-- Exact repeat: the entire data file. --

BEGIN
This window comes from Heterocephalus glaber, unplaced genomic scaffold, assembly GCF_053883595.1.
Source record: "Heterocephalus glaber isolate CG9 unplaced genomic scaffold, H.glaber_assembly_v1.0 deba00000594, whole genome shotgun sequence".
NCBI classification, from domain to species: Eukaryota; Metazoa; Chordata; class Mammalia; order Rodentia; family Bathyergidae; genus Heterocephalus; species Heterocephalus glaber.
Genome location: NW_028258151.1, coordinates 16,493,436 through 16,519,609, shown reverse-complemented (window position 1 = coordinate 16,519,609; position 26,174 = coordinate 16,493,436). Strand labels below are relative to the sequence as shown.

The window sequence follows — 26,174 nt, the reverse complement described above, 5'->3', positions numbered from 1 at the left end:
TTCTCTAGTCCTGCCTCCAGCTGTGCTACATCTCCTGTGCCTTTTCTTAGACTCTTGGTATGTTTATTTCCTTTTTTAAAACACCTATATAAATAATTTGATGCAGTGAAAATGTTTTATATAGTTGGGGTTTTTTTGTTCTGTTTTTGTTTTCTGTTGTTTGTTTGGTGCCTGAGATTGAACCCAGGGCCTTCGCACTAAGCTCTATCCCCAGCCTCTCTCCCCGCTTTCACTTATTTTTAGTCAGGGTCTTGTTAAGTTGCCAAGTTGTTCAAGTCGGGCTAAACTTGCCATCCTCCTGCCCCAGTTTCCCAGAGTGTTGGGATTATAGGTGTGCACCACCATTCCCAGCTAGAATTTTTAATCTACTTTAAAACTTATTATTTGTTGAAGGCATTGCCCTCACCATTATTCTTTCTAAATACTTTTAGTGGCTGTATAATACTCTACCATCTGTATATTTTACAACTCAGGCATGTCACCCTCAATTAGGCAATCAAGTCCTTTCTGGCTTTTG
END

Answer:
This window comes from Heterocephalus glaber, unplaced genomic scaffold, assembly GCF_053883595.1.
Source record: "Heterocephalus glaber isolate CG9 unplaced genomic scaffold, H.glaber_assembly_v1.0 deba00000594, whole genome shotgun sequence".
NCBI classification, from domain to species: Eukaryota; Metazoa; Chordata; class Mammalia; order Rodentia; family Bathyergidae; genus Heterocephalus; species Heterocephalus glaber.
Genome location: NW_028258151.1, coordinates 16,493,436 through 16,519,609, shown reverse-complemented (window position 1 = coordinate 16,519,609; position 26,174 = coordinate 16,493,436). Strand labels below are relative to the sequence as shown.

The window sequence follows — 26,174 nt, the reverse complement described above, 5'->3', positions numbered from 1 at the left end:
TTCTCTAGTCCTGCCTCCAGCTGTGCTACATCTCCTGTGCCTTTTCTTAGACTCTTGGTATGTTTATTTCCTTTTTTAAAACACCTATATAAATAATTTGATGCAGTGAAAATGTTTTATATAGTTGGGGTTTTTTTGTTCTGTTTTTGTTTTCTGTTGTTTGTTTGGTGCCTGAGATTGAACCCAGGGCCTTCGCACTAAGCTCTATCCCCAGCCTCTCTCCCCGCTTTCACTTATTTTTAGTCAGGGTCTTGTTAAGTTGCCAAGTTGTTCAAGTCGGGCTAAACTTGCCATCCTCCTGCCCCAGTTTCCCAGAGTGTTGGGATTATAGGTGTGCACCACCATTCCCAGCTAGAATTTTTAATCTACTTTAAAACTTATTATTTGTTGAAGGCATTGCCCTCACCATTATTCTTTCTAAATACTTTTAGTGGCTGTATAATACTCTACCATCTGTATATTTTACAACTCAGGCATGTCACCCTCAATTAGGCAATCAAGTCCTTTCTGGCTTTTG